Turkey won’t tolerate a second Habur, PM says

EKREM DUMANLI
TRIPOLI


Turkish Prime Minister Recep Tayyip Erdo?an takes a tour of the streets of Tunis with his delegation.
Prime Minister Recep Tayyip Erdo?an has said the government’s previous approach to the terrorist Kurdistan Workers’ Party (PKK) that sought to bring militants back home through peaceful measures as it tried in October 2009 when it allowed some PKK militants to return through the Habur gate on the border with Iraq has come to an end, in a statement that comes on the heels of the release of a recording which revealed that talks were under way between Turkish state officials and PKK representatives.
During a flight from Cairo to Libya on Thursday the prime minister responded to questions on the secret recording documenting a talk between National Intelligence Organization (M?T) officials, including Undersecretary Hakan Fidan, and PKK representatives, apparently held in Oslo some time before 2010. The tape, leaked to the press on Wednesday, has put the Justice and Development Party (AK Party) government, which earlier denied that any direct negotiations were going on with terrorists, in a difficult position. The main opposition Republican People’s Party (CHP) and the Nationalist Movement Party (MHP) have vehemently criticized the government over the tape.
In response to a question on whether he believed the Oslo meeting’s leak would affect Turkey’s ongoing process to end terrorism, Erdo?an answered:

“No, the state will continue to carry out its responsibility. The process won’t be affected. The state will implement the decisions it has taken. The separatist terrorist organization and its political extensions shouldn’t expect the kind of good will on our part that we have shown in the past.”

Erdo?an said he had no guesses about who might have recorded and leaked the conversation, but he didn’t rule out Israel in response to a question on whether that country, whose dislike of Fidan is well known, could be behind the leakage.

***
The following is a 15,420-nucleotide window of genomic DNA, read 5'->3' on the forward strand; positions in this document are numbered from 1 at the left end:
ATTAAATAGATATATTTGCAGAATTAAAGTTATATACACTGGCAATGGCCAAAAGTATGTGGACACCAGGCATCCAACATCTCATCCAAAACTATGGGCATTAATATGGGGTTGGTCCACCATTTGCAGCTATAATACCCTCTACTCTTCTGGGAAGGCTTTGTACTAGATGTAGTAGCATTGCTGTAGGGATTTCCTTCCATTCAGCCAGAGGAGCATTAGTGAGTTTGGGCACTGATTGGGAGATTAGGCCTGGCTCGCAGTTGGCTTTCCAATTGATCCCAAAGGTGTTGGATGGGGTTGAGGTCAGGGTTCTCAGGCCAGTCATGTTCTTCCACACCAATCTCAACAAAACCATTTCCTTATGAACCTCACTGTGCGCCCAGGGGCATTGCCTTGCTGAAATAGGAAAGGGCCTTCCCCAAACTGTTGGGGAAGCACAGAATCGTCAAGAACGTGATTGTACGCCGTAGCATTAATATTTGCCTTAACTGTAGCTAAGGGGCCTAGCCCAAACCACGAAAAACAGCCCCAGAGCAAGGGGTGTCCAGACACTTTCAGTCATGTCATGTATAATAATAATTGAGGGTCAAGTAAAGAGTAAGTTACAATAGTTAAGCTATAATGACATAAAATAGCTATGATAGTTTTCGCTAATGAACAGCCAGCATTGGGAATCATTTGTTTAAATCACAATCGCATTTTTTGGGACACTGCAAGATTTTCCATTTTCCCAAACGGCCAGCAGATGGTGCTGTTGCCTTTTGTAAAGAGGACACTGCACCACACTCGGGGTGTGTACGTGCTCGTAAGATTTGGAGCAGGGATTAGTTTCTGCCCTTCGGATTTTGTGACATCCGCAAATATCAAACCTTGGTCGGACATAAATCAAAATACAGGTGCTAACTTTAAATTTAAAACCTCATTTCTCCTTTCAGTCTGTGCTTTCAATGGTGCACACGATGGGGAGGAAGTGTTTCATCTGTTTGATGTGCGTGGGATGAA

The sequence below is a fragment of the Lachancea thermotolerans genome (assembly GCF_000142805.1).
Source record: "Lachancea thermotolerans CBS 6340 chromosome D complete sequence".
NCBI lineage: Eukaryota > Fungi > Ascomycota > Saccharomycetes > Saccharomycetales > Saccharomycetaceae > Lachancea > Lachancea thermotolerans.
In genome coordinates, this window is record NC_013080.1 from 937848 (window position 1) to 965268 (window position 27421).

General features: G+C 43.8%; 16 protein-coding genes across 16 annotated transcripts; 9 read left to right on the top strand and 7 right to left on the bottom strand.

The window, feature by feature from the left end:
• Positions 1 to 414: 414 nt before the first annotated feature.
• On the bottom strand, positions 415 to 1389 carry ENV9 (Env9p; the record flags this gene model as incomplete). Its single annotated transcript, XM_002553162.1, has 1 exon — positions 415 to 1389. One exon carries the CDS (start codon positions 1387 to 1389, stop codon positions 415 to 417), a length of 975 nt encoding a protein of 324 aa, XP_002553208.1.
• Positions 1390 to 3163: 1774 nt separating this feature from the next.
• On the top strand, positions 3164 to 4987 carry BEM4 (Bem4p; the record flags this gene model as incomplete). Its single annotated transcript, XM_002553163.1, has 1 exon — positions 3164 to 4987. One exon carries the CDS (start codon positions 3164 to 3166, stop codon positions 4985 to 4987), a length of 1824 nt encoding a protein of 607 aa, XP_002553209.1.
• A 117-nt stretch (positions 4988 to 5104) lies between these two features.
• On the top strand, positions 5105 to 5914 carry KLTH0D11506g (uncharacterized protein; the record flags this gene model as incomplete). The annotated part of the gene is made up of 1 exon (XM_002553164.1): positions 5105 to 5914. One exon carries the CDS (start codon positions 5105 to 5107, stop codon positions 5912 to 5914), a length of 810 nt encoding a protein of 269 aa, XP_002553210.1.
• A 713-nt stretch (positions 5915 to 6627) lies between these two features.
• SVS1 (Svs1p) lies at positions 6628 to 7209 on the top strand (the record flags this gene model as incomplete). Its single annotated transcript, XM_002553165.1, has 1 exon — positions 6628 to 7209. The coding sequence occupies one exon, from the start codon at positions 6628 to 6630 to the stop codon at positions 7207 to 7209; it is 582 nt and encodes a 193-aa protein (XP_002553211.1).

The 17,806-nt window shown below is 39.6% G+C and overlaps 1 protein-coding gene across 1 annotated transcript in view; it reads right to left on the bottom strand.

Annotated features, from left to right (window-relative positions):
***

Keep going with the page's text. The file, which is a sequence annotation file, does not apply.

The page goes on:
“It is well known that some segments have in the past targeted Mr. Fidan. We are investigating how it was leaked. But we won’t just cross Mr. Fidan off over something like this, even though he might have made mistakes. The tape has shown the ill intentions of those that leaked it. No good will come out of this for anyone.”

He also criticized the two opposition parties for using the recording as material for polemics. “I am not at all worried about either K?lçdaro?lu or Bahçeli’s statements. We sent Mr. Fidan … with full confidence to ?mral? [to talk to PKK leader Abdullah Öcalan]. The opposition doesn’t see the distinction between the state and the government. We said we will never talk to ?mral? as the government, but the state has to do its responsibility. Now tell me, how can I possibly work together with the opposition in fighting terror?”

On Oct. 19, 2009 the PKK turned over a group of its members to Turkish authorities at the Habur border gate, which was at the time seen as a groundbreaking move that might have lead to the disarmament of the PKK. However, PKK supporters turned the militant’s return into a major show of power, with massive demonstrations in the Southeast, offending nationalist sentiment in Turkey and also the families of soldiers killed in clashes with the PKK.

Erdo?an said: “The [Habur] approach is over. No one should expect that kind of approach any more.”

The prime minister also commented on a previous statement from Interior Minister ?dris Naim ?ahin that Turkey was planning a cross-border operation into northern Iraq against PKK targets. He said ?ahin’s statement was a slip of the tongue, noting, “Such things aren’t told, they are just done.” He said the Turkish military was continuing large-scale operations both in urban areas and in rural areas against the PKK.

Probe launched into secret meeting tape

In related developments, the Ankara Chief Public Prosecutor’s Office on Thursday launched an investigation into the recently published voice recording that allegedly revealed secret talks between representatives of the Turkish government and the outlawed PKK.

The meeting, which was allegedly recorded, is believed to be the fifth in a series of secret talks between Turkish intelligence officials and PKK representatives. As identified by his voice, Fidan, the undersecretary of the M?T, attended the fifth session for the first time as a representative of Prime Minister Erdo?an. He was serving as the deputy undersecretary at the Prime Ministry at the time the meeting was believed to have taken place. Afet Güne?, the deputy undersecretary of M?T, represented the Turkish intelligence organization.


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